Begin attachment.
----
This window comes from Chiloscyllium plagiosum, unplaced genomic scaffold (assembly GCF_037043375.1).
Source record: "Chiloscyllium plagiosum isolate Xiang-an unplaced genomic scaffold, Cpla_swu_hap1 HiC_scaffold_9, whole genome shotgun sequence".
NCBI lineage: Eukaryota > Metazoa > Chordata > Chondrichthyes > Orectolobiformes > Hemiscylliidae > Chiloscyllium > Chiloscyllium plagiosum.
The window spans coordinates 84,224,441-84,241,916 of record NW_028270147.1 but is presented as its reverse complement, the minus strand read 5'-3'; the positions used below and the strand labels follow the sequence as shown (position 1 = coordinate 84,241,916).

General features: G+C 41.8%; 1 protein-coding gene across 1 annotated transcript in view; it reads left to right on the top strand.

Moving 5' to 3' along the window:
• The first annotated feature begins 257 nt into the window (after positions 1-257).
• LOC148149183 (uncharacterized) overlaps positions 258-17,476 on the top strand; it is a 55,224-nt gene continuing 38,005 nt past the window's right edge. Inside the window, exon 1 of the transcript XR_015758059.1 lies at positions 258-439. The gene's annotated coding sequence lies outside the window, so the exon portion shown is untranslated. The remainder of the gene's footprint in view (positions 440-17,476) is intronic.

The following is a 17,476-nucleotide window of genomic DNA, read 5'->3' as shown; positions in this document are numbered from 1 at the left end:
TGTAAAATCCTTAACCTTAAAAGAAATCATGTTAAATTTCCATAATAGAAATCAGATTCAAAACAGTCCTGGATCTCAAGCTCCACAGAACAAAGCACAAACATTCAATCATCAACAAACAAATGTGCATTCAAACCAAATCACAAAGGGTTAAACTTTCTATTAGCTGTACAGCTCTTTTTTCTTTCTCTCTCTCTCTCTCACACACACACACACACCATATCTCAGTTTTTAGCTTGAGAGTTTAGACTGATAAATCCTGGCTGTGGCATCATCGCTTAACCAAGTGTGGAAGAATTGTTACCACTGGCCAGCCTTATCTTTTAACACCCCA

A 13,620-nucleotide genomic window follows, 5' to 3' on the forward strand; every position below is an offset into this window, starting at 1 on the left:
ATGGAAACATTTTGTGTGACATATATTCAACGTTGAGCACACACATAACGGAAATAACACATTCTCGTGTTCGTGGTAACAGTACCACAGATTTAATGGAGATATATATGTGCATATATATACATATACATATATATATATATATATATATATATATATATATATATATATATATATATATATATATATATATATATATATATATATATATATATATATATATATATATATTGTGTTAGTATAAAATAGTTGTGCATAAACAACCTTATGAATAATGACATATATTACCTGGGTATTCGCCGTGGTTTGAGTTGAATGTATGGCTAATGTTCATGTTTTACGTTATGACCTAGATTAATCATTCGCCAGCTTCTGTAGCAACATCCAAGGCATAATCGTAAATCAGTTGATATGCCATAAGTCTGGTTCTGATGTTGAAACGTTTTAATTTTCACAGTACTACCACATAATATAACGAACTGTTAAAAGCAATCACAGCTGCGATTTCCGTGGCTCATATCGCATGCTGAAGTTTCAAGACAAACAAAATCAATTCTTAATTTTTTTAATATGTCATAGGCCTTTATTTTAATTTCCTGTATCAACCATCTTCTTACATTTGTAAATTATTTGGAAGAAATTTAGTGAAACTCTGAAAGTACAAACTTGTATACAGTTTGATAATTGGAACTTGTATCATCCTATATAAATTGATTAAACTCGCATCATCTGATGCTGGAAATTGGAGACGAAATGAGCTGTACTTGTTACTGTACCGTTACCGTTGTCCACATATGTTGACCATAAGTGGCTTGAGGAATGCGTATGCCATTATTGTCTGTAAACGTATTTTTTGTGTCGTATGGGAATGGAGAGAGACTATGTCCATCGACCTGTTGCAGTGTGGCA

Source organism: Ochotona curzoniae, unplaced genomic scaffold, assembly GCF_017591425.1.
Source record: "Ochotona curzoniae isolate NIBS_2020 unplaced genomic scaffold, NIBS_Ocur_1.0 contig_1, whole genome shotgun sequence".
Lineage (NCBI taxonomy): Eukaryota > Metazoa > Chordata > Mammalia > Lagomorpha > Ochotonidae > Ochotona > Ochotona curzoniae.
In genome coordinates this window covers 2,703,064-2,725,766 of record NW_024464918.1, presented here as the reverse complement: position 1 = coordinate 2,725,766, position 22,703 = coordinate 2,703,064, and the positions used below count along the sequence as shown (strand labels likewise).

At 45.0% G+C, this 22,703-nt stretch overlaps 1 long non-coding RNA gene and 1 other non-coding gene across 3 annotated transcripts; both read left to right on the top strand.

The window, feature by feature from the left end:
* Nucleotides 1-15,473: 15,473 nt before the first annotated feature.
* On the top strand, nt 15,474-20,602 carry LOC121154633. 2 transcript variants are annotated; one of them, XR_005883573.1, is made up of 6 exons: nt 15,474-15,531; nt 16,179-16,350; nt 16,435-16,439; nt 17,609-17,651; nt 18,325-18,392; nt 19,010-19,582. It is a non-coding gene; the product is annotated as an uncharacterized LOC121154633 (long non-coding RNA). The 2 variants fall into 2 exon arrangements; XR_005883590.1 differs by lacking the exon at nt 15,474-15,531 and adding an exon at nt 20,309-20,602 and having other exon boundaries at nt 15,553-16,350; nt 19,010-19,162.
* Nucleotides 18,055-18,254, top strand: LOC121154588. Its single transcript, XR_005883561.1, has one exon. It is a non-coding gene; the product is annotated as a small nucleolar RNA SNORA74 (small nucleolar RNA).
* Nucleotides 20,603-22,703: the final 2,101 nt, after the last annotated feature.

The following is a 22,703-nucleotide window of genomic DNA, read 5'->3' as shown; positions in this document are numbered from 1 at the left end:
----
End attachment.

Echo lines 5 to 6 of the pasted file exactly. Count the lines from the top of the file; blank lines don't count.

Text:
General features: G+C 41.8%; 1 protein-coding gene across 1 annotated transcript in view; it reads left to right on the top strand.

Moving 5' to 3' along the window: